Mantra and japa can be practiced in silence any time you start to think negative thoughts. Mantra, japa, and prayer, are positive forms of communication. You cannot recite a round of japa in your mind and hold onto a negative thought at the same time. Negative thoughts disappear, when we practice japa.

Some people will tell you to express yourself loudly and vocally, when you are confronted by anything, which causes you to be irritable. They will advise instant retaliation to everything, otherwise you will appear weak. Retaliation always inflames arguments, makes enemies, and displays a lack of restraint – even if you perceive that you have “won an argument.”

Japa allows you to collect your thoughts without hostility. You might even ask someone to explain their point again, because you want to completely understand. As a result of your willingness to listen, the other person becomes less tense. You now have time to absorb the point of conflict and seek a mutual solution.

There is a saying, “Those who live by the sword die by the sword.” How many friends are attracted to a personality which advises instant retaliation? Not many, because this person has “burned a ring of fire” around him or herself.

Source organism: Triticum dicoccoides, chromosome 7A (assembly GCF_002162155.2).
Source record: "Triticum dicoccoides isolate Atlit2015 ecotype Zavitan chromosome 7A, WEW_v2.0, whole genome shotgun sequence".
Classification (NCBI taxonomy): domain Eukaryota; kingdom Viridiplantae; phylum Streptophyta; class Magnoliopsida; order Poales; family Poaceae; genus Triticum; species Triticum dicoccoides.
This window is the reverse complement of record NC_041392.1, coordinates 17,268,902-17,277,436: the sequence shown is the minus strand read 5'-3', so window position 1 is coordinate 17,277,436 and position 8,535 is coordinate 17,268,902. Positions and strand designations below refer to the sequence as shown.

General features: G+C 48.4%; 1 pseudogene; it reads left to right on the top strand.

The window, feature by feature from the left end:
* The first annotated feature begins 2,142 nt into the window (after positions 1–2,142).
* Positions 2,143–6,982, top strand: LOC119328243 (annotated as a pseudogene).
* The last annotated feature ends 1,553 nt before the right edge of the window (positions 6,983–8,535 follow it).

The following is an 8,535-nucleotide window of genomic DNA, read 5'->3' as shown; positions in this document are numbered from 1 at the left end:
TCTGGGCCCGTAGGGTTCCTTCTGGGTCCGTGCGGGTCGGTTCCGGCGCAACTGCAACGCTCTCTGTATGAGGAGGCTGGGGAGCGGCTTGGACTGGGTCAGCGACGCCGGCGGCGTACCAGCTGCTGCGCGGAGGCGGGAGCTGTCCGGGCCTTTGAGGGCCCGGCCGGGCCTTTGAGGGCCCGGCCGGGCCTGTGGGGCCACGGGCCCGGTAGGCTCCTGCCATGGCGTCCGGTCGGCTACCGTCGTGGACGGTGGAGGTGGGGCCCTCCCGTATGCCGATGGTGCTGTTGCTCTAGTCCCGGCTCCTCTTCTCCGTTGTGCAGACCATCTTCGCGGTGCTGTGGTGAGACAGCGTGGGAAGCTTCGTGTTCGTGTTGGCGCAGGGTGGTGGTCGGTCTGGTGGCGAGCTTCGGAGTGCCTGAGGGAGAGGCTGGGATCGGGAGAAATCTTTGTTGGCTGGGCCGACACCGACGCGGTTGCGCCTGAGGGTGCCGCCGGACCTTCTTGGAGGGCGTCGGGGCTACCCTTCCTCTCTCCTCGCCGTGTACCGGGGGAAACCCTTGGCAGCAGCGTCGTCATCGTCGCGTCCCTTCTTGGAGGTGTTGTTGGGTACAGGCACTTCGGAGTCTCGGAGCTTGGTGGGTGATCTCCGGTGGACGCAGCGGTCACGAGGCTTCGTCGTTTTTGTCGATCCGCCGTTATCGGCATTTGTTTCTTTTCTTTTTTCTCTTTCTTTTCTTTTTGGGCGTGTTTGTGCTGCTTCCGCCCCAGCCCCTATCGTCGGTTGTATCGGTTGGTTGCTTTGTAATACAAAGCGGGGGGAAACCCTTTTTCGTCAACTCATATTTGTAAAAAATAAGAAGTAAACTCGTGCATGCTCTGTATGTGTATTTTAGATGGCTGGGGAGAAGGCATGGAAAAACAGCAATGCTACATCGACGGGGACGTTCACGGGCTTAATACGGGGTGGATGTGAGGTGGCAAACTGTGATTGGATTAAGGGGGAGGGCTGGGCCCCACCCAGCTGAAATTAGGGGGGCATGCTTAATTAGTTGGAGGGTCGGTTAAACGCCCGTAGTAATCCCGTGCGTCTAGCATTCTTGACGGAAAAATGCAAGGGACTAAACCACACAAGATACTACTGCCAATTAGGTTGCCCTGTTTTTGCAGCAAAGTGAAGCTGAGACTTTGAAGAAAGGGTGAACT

Look at some of the most well-known dictators of the 20th century. The people in their entourages had no illusions of friendship, love, or compassion. Dictators rule by instilling fear into everyone around them. This is the most extreme example of relationships, based upon the fear of instant retaliation, but what does it have to do with mantra?

Every day we face situations, and we make choices, but basically we have a choice of conflict or peace. Do we love or do we hate? The choice comes from within. Practice mantra for the tranquility of your mind, and you can enable others to find bliss.

Have you ever wondered how Yoga could contribute to world peace? How can Yoga meditation prevent anger? The keyword is, “prevent” because it is difficult to meditate when you have already become angry. Anger is as powerful as pain and can become an overriding thought. So, how can meditation stand up against the power of anger?

Over the centuries, many monks, priests, sages, gurus, and Yoga teachers, have taught their students about the value of meditation for inner peace and logical thinking. Meditation starts with the practice of sitting quietly for a set amount of time.

Traditionally, we were taught to meditate for a minimum of 20 minutes – once or twice per day. At this point in time, the vast majority of people do not want to “unplug” themselves from electronic devices. The most common excuse for avoiding meditation is, “I don’t have the time.” Two more reasons for avoiding meditation are poor results and lack of stimulation.